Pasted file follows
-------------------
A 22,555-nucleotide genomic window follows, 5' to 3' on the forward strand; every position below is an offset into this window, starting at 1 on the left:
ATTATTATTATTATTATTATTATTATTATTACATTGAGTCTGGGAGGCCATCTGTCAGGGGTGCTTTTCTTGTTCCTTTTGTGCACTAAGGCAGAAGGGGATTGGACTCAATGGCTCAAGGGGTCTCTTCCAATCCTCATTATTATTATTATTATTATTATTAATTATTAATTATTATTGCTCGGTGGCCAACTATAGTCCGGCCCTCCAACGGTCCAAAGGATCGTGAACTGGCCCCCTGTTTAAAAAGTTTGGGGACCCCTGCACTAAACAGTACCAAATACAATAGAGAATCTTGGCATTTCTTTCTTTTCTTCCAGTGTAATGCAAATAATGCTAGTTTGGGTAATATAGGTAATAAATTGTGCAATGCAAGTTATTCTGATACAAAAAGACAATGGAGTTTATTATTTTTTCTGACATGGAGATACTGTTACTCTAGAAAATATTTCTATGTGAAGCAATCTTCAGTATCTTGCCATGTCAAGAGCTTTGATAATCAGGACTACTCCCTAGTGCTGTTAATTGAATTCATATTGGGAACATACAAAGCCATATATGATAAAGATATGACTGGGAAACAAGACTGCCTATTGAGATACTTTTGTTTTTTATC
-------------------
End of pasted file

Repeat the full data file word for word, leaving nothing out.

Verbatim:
A 22,555-nucleotide genomic window follows, 5' to 3' on the forward strand; every position below is an offset into this window, starting at 1 on the left:
ATTATTATTATTATTATTATTATTATTATTACATTGAGTCTGGGAGGCCATCTGTCAGGGGTGCTTTTCTTGTTCCTTTTGTGCACTAAGGCAGAAGGGGATTGGACTCAATGGCTCAAGGGGTCTCTTCCAATCCTCATTATTATTATTATTATTATTATTAATTATTAATTATTATTGCTCGGTGGCCAACTATAGTCCGGCCCTCCAACGGTCCAAAGGATCGTGAACTGGCCCCCTGTTTAAAAAGTTTGGGGACCCCTGCACTAAACAGTACCAAATACAATAGAGAATCTTGGCATTTCTTTCTTTTCTTCCAGTGTAATGCAAATAATGCTAGTTTGGGTAATATAGGTAATAAATTGTGCAATGCAAGTTATTCTGATACAAAAAGACAATGGAGTTTATTATTTTTTCTGACATGGAGATACTGTTACTCTAGAAAATATTTCTATGTGAAGCAATCTTCAGTATCTTGCCATGTCAAGAGCTTTGATAATCAGGACTACTCCCTAGTGCTGTTAATTGAATTCATATTGGGAACATACAAAGCCATATATGATAAAGATATGACTGGGAAACAAGACTGCCTATTGAGATACTTTTGTTTTTTATC